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Abstract Algebra, I don't understand what my HW question is asking!

  1. Jul 7, 2009 #1

    gmn

    User Avatar

    Abstract Algebra- VERY SIMPLE but I don't understand what my HW question is asking!

    1. The problem statement, all variables and given/known data


    Hi. I am having trouble simply understanding what the question is here:

    (6) let w = (1 2 3 4 5 6 7 8 9 10 11 12 13 14). For which integers i is w^i a 14-cycle?



    Here is a link to the assignment if you would prefer to read it there, it's #6:

    http://math.berkeley.edu/~rdore/113/hw3.pdf [Broken]


    2. Relevant equations

    SX ={set of permutations on 1,......,X}

    definition of a cycle of length k, or k-cycle:

    A permutation o in SX is a cycle of length k if there exist elements
    a1; a2; : : : ; ak in X such that
    o(a1) = a2
    o(a2) = a3
    ...
    o(ak) = a1
    and o(x) = x for all other elements x in X. We will write (a1 a2 ....... ak) to
    denote the cycle o. Cycles are the building blocks of all permutations.


    SO, I'm pretty sure I'm not confused about the following information right:

    *so in w, take id = (1 2 3 4 5 6 7 8 9 10 11 12 13 14)
    and w(id) = (2 3 4 5 6 7 8 9 10 11 12 13 14 1) [1 goes to 2, 2 goes to 3, etc.]

    w^3= w(w(w(id):

    w(w(w(1)))= w(w(2))= w(3) = 4
    www(2) = ww(3)=w(4)=5
    .
    .
    .
    www(14) = ww(1) = w(2) = 3
    so w^3=(4 5 6 7 8 9 10 11 12 13 14 1 2 3)
    .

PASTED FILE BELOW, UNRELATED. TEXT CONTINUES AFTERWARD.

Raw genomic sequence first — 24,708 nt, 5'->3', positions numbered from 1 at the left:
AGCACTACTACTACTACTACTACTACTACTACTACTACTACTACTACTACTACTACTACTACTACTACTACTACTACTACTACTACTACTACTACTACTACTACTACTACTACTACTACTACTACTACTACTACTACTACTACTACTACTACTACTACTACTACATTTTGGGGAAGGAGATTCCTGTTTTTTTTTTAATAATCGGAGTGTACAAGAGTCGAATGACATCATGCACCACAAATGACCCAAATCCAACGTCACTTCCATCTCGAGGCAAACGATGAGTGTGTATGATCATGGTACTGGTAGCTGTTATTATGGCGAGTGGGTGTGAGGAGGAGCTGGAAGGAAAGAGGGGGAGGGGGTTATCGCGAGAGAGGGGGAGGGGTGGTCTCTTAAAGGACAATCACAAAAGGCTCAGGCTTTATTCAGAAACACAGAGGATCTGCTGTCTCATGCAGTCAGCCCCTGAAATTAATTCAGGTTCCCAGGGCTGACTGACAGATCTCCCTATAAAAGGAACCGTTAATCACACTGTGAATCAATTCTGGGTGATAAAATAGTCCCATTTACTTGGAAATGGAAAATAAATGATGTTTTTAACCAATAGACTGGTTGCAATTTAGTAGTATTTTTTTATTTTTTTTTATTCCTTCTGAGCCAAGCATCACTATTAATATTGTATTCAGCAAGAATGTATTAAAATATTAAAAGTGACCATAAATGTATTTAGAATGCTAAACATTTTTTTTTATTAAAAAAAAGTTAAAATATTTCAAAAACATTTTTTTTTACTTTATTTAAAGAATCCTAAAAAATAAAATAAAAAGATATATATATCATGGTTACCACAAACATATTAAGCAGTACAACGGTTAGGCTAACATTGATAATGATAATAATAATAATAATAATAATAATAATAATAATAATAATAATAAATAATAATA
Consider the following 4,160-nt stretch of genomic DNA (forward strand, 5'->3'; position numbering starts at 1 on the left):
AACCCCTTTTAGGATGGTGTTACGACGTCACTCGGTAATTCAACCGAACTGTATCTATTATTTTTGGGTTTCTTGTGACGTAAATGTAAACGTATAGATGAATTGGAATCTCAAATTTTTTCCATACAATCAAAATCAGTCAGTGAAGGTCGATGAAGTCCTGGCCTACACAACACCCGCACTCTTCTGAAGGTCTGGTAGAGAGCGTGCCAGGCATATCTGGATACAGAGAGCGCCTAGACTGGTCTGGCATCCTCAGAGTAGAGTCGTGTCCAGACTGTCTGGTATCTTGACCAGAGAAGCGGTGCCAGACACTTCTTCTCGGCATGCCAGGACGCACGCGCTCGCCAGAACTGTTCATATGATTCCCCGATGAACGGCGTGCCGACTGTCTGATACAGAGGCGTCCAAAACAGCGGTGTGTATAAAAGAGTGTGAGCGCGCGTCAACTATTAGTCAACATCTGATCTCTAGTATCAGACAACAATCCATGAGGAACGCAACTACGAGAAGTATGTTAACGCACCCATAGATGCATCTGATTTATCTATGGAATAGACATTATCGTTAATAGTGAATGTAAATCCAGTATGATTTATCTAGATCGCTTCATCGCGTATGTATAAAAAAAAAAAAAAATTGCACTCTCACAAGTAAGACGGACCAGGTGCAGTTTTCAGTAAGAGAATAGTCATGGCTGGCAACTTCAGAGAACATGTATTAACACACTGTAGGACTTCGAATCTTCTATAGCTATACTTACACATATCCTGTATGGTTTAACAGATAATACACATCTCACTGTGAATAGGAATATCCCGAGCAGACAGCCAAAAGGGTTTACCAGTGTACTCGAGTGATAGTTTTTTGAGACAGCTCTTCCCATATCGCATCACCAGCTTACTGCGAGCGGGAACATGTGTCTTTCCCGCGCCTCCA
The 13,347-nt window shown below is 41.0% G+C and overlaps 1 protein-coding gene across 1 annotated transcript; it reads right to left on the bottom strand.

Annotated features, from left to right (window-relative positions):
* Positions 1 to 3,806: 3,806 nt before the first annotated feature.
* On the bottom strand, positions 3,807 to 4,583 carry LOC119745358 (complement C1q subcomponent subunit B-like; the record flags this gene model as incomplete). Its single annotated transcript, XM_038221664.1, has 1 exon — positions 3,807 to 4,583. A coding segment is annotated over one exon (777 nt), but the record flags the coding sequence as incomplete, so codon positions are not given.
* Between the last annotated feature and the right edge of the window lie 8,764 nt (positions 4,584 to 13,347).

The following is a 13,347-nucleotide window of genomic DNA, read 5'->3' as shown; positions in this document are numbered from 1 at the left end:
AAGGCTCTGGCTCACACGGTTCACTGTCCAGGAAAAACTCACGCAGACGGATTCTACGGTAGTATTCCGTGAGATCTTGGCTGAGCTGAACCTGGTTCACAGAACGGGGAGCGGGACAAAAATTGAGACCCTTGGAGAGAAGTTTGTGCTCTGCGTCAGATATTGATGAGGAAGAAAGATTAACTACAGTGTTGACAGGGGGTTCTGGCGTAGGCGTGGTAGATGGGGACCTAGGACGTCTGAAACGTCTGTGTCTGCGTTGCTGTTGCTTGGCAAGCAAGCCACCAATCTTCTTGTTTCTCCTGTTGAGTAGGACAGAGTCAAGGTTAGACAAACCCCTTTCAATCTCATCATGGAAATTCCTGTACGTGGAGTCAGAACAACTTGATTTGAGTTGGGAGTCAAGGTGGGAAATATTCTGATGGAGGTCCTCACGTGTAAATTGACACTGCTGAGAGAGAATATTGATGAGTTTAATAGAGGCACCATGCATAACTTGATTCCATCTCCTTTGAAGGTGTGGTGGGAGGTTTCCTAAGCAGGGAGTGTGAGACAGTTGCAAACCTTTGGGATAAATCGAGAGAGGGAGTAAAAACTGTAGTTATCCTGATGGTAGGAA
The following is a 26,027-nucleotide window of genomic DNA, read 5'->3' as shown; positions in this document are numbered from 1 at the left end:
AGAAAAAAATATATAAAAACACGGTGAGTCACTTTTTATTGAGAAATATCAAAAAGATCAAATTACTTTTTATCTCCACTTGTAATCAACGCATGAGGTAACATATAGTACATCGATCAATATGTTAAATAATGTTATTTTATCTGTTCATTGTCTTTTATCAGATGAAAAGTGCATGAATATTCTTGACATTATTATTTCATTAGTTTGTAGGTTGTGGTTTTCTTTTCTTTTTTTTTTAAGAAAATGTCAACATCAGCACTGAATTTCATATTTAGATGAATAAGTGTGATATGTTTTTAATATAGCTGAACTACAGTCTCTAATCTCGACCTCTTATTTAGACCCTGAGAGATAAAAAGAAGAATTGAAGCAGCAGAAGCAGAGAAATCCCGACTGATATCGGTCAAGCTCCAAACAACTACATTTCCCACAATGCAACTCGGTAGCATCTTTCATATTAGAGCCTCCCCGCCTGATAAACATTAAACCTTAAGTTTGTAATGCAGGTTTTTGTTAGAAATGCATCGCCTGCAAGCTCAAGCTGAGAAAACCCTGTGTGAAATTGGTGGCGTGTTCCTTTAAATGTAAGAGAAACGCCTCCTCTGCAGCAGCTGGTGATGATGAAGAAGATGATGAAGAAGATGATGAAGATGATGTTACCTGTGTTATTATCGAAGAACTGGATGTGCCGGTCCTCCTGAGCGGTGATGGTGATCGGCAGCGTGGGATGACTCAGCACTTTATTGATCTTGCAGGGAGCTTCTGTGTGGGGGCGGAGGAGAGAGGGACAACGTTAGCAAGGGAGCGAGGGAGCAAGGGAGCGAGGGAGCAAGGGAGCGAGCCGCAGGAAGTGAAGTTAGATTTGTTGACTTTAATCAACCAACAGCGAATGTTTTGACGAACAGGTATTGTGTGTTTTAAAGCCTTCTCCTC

.
    .

    w^i = w(w(w(.........(w(id))))) w composed with w i times.


    3. The attempt at a solution

    I have

    w^2 = w(w(id))= w(2 3 4 5 6 7 8 9 10 11 12 13 14 1) = ( 3 4 5 6 7 8 9 10 11 12 13 14 1 2).

    w^3 = ( 4 5 6 7 8 9 10 11 12 13 14 1 2 3).
    w^4 = ( 5 6 7 8 9 10 11 12 13 14 1 2 3 4).
    .
    .
    .
    w^13 = id = ( 14 1 2 3 4 5 6 7 8 9 10 11 12 13).
    w^14 = w = ( 1 2 3 4 5 6 7 8 9 10 11 12 13 14 ).
    w^15= w^2
    .
    .
    .
    w^i = w ^ imod13

    all 14-length cycles. ???? Is that all? I dunno. I'm confused.

    What I'm having trouble with is the question of whether or not there are any i's for which w^i is not a 14 cycle? I can't really extract any relevent information with which to make a substantial proof. Maybe I'm not getting something? It just seems to me like it would go on and on in a loop forever, as there does not seem to be any disjoint cycles to be extracted or anything that should change when taking w with itself.
    thanks!
     
    Last edited by a moderator: May 4, 2017
  2. jcsd
  3. Jul 8, 2009 #2

    tiny-tim

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    Science Advisor
    Homework Helper

    Hi gmn! :smile:

    (try using the X2 tag just above the Reply box :wink:)
    Noooo :cry:

    w sends 1 to 2 and 2 to 3, so w2 sends 1 to 3, 3 to 5, …

    so w2 = (1 ? ? ? …)(? ? …) :smile:
     
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